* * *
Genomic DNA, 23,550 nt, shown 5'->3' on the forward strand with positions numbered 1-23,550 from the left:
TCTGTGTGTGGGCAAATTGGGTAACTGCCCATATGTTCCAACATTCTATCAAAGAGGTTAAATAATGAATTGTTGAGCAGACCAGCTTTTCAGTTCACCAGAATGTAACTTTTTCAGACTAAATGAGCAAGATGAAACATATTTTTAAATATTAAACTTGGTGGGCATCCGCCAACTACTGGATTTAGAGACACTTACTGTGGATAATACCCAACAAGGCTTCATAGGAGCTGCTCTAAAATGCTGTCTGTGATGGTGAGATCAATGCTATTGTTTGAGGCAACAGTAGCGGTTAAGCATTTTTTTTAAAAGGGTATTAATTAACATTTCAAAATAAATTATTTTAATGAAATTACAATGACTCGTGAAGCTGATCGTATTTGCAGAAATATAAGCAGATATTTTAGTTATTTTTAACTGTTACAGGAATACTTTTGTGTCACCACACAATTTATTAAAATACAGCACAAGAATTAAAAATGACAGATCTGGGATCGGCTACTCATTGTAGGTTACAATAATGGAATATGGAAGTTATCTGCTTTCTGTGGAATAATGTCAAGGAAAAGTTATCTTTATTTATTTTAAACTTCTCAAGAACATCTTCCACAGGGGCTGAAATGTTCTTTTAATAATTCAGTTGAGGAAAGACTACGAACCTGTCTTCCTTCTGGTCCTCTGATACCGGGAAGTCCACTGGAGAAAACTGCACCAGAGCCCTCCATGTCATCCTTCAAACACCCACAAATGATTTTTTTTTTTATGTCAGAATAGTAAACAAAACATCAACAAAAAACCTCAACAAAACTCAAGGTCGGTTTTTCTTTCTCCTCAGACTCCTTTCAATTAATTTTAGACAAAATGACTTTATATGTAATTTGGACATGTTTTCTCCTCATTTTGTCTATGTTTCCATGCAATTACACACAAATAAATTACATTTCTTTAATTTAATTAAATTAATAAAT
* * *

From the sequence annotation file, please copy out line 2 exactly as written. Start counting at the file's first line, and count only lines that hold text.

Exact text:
TCTGTGTGTGGGCAAATTGGGTAACTGCCCATATGTTCCAACATTCTATCAAAGAGGTTAAATAATGAATTGTTGAGCAGACCAGCTTTTCAGTTCACCAGAATGTAACTTTTTCAGACTAAATGAGCAAGATGAAACATATTTTTAAATATTAAACTTGGTGGGCATCCGCCAACTACTGGATTTAGAGACACTTACTGTGGATAATACCCAACAAGGCTTCATAGGAGCTGCTCTAAAATGCTGTCTGTGATGGTGAGATCAATGCTATTGTTTGAGGCAACAGTAGCGGTTAAGCATTTTTTTTAAAAGGGTATTAATTAACATTTCAAAATAAATTATTTTAATGAAATTACAATGACTCGTGAAGCTGATCGTATTTGCAGAAATATAAGCAGATATTTTAGTTATTTTTAACTGTTACAGGAATACTTTTGTGTCACCACACAATTTATTAAAATACAGCACAAGAATTAAAAATGACAGATCTGGGATCGGCTACTCATTGTAGGTTACAATAATGGAATATGGAAGTTATCTGCTTTCTGTGGAATAATGTCAAGGAAAAGTTATCTTTATTTATTTTAAACTTCTCAAGAACATCTTCCACAGGGGCTGAAATGTTCTTTTAATAATTCAGTTGAGGAAAGACTACGAACCTGTCTTCCTTCTGGTCCTCTGATACCGGGAAGTCCACTGGAGAAAACTGCACCAGAGCCCTCCATGTCATCCTTCAAACACCCACAAATGATTTTTTTTTTTATGTCAGAATAGTAAACAAAACATCAACAAAAAACCTCAACAAAACTCAAGGTCGGTTTTTCTTTCTCCTCAGACTCCTTTCAATTAATTTTAGACAAAATGACTTTATATGTAATTTGGACATGTTTTCTCCTCATTTTGTCTATGTTTCCATGCAATTACACACAAATAAATTACATTTCTTTAATTTAATTAAATTAATAAAT